Blogging A-Z: C is for competence. Struggling students are often competent in many areas, but it’s the one (or more) weaknesses which can falsely and unfairly undermine their sense of competence.. Our goal is to make sure that no student is defined solely by their weaknesses. How do we accomplish that? Competence can be experienced when:
1. Students measure their success in those areas of relative weakness. It helps to use undeniable, graphic proof of achievement. In math, reading, and writing, a simplified diagram of requisite skills can be used for measuring growth. Digital portfolios of skills are also effective. (A caveat: students must have appropriate instruction in order to actually make measurable gains.)
2. Students practice making positive self-statements to counter their negative self-talk. Positive expressions can be prompted trough the use of rubrics and checklists.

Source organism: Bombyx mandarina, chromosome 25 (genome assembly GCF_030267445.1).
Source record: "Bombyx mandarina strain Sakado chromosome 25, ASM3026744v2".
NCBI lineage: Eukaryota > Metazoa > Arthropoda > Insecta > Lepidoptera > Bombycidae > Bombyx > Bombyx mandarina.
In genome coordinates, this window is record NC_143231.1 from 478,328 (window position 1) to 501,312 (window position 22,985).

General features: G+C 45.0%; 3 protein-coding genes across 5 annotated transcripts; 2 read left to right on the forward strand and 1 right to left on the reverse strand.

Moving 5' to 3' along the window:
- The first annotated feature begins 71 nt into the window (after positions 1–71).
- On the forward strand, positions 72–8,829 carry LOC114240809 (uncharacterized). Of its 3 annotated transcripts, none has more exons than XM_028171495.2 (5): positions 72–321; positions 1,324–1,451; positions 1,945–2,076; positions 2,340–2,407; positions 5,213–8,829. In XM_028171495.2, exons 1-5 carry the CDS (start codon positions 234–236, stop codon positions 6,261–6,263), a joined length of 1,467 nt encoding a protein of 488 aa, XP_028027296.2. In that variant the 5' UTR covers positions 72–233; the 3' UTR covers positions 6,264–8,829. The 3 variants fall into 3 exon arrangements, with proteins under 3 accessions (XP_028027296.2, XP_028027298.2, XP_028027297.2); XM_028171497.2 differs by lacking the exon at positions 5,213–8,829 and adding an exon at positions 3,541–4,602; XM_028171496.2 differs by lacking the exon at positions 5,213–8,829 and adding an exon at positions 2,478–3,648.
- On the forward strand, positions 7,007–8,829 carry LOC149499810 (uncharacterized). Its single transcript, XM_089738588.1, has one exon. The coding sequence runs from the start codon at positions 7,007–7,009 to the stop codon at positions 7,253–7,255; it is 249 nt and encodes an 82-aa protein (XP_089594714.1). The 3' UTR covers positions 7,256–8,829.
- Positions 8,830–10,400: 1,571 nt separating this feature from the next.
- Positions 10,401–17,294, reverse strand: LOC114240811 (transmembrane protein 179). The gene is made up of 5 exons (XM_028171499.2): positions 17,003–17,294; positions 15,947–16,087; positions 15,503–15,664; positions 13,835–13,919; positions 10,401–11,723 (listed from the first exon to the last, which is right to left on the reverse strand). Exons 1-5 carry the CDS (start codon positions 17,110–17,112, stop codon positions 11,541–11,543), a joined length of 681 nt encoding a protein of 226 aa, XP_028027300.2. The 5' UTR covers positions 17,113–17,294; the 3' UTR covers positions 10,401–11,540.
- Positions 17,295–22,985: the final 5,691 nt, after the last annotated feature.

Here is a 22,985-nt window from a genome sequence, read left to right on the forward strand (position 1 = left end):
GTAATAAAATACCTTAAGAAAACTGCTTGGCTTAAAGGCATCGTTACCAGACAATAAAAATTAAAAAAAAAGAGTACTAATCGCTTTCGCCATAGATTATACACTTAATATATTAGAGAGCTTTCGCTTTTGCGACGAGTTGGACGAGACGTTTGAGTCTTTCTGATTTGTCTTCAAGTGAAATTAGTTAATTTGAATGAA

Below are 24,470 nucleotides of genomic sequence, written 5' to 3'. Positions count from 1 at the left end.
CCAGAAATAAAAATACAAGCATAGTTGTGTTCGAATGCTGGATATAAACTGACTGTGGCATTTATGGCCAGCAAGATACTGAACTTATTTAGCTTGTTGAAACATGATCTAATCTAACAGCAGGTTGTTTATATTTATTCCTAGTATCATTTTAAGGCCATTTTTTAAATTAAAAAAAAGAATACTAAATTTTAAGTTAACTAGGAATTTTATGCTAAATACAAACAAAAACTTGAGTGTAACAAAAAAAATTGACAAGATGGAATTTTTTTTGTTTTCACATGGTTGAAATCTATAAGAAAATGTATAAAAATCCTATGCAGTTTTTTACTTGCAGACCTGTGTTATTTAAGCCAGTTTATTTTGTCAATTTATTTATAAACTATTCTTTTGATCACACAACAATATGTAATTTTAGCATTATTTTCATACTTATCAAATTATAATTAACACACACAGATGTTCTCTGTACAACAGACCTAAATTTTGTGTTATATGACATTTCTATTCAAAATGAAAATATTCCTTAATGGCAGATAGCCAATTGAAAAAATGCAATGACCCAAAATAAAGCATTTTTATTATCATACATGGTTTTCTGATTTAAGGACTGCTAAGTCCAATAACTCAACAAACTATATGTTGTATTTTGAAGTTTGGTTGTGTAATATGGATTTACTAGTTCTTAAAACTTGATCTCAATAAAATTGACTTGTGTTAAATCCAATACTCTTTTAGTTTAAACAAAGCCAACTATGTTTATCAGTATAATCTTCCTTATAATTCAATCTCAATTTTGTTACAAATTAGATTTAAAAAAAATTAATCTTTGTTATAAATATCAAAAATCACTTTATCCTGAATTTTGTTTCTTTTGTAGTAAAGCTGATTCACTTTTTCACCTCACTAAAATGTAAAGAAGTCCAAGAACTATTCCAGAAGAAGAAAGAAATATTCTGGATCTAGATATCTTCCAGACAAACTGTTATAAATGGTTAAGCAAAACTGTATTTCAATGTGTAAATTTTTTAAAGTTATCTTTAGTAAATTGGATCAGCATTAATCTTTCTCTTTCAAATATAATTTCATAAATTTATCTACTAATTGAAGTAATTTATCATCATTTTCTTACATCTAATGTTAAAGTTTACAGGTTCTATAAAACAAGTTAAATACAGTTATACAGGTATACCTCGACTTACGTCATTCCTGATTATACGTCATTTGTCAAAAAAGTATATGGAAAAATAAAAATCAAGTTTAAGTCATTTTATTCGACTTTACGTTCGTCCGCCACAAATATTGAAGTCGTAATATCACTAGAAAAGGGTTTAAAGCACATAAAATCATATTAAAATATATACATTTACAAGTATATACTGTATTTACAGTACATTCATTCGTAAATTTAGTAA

3. Students have opportunities to assist others, especially their peers. Use student strengths and interests, along with a super job title (math coach or writing assistant), to make the process effective.
4. Students understand their learning profile. It is especially helpful for kids to understand how the brain works. Now that instruction is more strongly influenced by neuroscience, help kids use that to their advantage. It can demystify that global despair of “Why am I so stupid?” and also help kids better advocate for themselves.
This list is not exhaustive and will vary according to student needs. Bottom line: We need to promote an awareness of existing competence while building greater competence through effective instruction.